Very was known as an eccentric, prone to odd behavior and may have suffered from bipolar disorder. The first signs of a breakdown came shortly after meeting Emerson, as Very was completing an essay on William Shakespeare. As Very later explained, "I felt within me a new will... it was not a feeling of my own but a sensible will that was not my own... These two consciousnesses, as I may call them, continued with me". In August 1837, while traveling by train, he was suddenly overcome with terror at its speed until he realized he was being "borne along by a divine engine and undertaking his life-journey". As he told Henry Ware Jr., professor of pulpit eloquence and pastoral care at Harvard Divinity School, divine inspiration helped him suddenly understand the twenty-fourth chapter of the Gospel of Matthew and that Christ was having his Second Coming within him. When Ware did not believe him, Very said, "I had thought you did the will of the Father, and that I should receive some sympathy from you--But I now find that you are doing your own will, and not the will of your father". Very also claimed that he was under the influence of the Holy Spirit and composed verse while in this state. Emerson did not believe Very's claim and, noting the poor writing, he asked, "cannot the spirit parse & spell?" Very said he was also tormented by strong sexual desires which he believed were only held in check by the will of God. To help control himself, he avoided speaking with or even looking at women--he called it his "sacrifice of Beauty".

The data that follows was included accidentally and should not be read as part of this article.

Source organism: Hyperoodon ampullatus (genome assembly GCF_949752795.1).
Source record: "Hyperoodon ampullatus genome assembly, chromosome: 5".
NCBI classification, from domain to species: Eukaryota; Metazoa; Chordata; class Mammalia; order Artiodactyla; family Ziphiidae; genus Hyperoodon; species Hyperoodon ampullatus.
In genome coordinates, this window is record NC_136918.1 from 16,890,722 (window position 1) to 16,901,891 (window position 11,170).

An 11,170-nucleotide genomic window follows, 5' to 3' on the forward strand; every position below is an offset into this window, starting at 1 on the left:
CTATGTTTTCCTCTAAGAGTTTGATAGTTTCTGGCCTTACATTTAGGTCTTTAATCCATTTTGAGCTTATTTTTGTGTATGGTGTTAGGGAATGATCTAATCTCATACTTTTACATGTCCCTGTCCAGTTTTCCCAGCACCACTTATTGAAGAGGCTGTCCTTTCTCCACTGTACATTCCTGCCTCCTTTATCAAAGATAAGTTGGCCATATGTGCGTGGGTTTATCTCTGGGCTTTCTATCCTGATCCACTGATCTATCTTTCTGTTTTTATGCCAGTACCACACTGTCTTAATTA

One of Very's students, a fellow native of Salem named Samuel Johnson Jr., said that people ridiculed Very behind his back since he had "gained the fame of being cracked (or crazy, if you are not acquainted with Harvard technicalities)". During one of his tutoring sessions, Very declared that he was "infallible: that he was a man of heaven, and superior to all the world around him". He then cried out to his students, "Flee to the mountains, for the end of all things is at hand". Harvard president Josiah Quincy III relieved Very of his duties, referring to a "nervous collapse" that required him to be left in the care of his younger brother Washington Very, himself a freshman at Harvard. After returning to Salem, he visited Elizabeth Peabody on September 16, 1838, apparently having given up his rule "not to speak or look at women". As she recalled,
He looked much flushed and his eyes very brilliant and unwinking. It struck me at once that there was something unnatural--and dangerous in his air--As soon as we were within the parlor door he laid his hand on my head--and said "I come to baptize you with the Holy Ghost and with Fire"--and then he prayed.